The difference is that the CE standards are developed following a rigorous science based process involving significant peer review over several years by numerous scientists and engineers before it was even accepted or approved for use by the industry. In addition, the standards were developed specific to the motorcycle industry and targeted the primary areas that are at risk of failure in a crash (i.e., seam burst, abrasion, impact). Finally, the CE standards were developed by scientists and engineers independent of the motorcycle clothing industry.

The same can't be said at all for the methods that Wayne uses. This doesn't mean there is no credibility to his methods, or that you could argue that any other north american manufacturer puts the same level of effort in ensuring their gear is as protective as possible, but it's quite the stretch to say the CE standards only have some credibility!
Right, but peer review of what? A fabric abraded by a machine until failure, or of complete suits actually crashed? Do the CE scientists attempt to replicate a crash in their testing? I don't know; I'm axing. One thing I think it's safe to presume: the Halvarsson's is too new to have been revised and re-issued as a "version 2.0," taking into account actual crash data over many years. That's the advantage Motoport has right now. I will allow that it's entirely possible that the CE standards and the Halvarsson's are everything their proponents claim them to be. I simply don't think the argument is very compelling right now. The fact that the Halvarsson's only comes in two colors, Death and Unwearable, makes me seriously question the company's judgment and commitment to motorcycling. Makinwaves, I'm still eager to hear your comparison of Halvarsson's v. Motoport.
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Old 04-06-2007, 06:19 PM   #127
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Quote:
Originally Posted by makinwaves
The difference is that the CE standards are developed following a rigorous science based process involving significant peer review over several years by numerous scientists and engineers before it was even accepted or approved for use by the industry. In addition, the standards were developed specific to the motorcycle industry and targeted the primary areas that are at risk of failure in a crash (i.e., seam burst, abrasion, impact). Finally, the CE standards were developed by scientists and engineers independent of the motorcycle clothing industry.!
Um, ah. You sure about that? CE standards are government approved. Like most any government process, I would think that involved industries were somewhat involved. I do not know this to be a fact, but I'd need to see some evidence to the contrary before I can accept your statements.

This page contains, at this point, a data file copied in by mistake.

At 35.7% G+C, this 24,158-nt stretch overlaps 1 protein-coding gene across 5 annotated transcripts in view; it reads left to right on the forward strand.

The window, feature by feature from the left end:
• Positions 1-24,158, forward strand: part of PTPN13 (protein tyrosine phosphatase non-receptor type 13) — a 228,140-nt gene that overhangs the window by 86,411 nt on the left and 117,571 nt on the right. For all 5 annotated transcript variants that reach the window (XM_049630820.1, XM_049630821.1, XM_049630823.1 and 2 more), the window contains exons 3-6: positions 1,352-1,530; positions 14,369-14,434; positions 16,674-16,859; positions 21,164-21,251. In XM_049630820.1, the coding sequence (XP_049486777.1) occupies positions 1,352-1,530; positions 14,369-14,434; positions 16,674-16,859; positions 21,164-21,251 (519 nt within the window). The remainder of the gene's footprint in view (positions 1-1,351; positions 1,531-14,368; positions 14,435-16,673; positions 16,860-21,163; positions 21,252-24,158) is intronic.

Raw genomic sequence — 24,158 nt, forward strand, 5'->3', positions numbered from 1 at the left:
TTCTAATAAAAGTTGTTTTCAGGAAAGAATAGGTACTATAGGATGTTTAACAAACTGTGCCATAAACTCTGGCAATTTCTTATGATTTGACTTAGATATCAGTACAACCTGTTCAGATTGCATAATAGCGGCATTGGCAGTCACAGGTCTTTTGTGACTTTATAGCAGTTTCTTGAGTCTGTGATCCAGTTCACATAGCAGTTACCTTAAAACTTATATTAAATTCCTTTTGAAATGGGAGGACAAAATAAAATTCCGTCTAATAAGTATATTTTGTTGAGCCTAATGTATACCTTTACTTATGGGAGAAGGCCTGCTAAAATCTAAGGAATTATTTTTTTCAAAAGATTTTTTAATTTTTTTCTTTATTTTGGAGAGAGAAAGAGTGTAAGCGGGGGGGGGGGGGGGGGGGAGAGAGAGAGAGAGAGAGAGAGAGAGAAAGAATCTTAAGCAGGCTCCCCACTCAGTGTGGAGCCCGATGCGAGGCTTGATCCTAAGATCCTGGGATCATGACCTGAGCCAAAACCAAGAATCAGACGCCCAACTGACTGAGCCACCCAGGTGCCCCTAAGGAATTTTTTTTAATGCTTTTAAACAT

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Old 04-06-2007, 06:30 PM   #128
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Quote:
Originally Posted by ikonoklass
Right, but peer review of what? A fabric abraded by a machine until failure, or of complete suits actually crashed? Do the CE scientists attempt to replicate a crash in their testing? I don't know; I'm axing.
You're confusing the outcome with the objective. The objective of the CE technical committee was to develop a minimum performance standard for motorcycle clothing that reduces the health and safety risks associated with a motorcycle crash. So of course they would look at how current clothing performs, where most injuries occur, how they occur, etc., etc., before they could even begin to develop a method to improve on the protective performance.

The outcome is the test methods that were developed to satisfy the objective (i.e., ensure a minimum safety standard is met for clothing that passes those test methods). Peer review is important as it validates that the objectives and outcomes are sound and reproducible.


Quote:
Originally Posted by ikonoklass
One thing I think it's safe to presume: the Halvarsson's is too new to have been revised and re-issued as a "version 2.0," taking into account actual crash data over many years. That's the advantage Motoport has right now. I will allow that it's entirely possible that the CE standards and the Halvarsson's are everything their proponents claim them to be. I simply don't think the argument is very compelling right now. The fact that the Halvarsson's only comes in two colors, Death and Unwearable, makes me seriously question the company's judgment and commitment to motorcycling. Makinwaves, I'm still eager to hear your comparison of Halvarsson's v. Motoport.
The company has been making motorcycle clothing for 60 years and has invested considerable time and money developing a technology that has allowed them to be one of only a very few who have passed the CE standards. This is supported by the RIDE testing in 2005 that confirmed the Halvarssons technology blew away 15 other competitor's clothing. It is further supported by the numerous european police forces that have switched from their previous motorcycle gear to the Halvarssons safety gear. The jackets were not originally intended for the general consumer (they were developed for the UK police force specifically) and the high visibility jacket in particular. I suspect the success of the clothing caused Halvarssons to bring it to the general market too quickly, and with just the one colour option. If there really is a second version on the horizion, I hope it is based on adding more reflective patches and additional colour options. I agree with you that the jackets should have considerably more reflective bits, but I'd disagree that they haven't shown a considerable commitment to the motorcycle industry.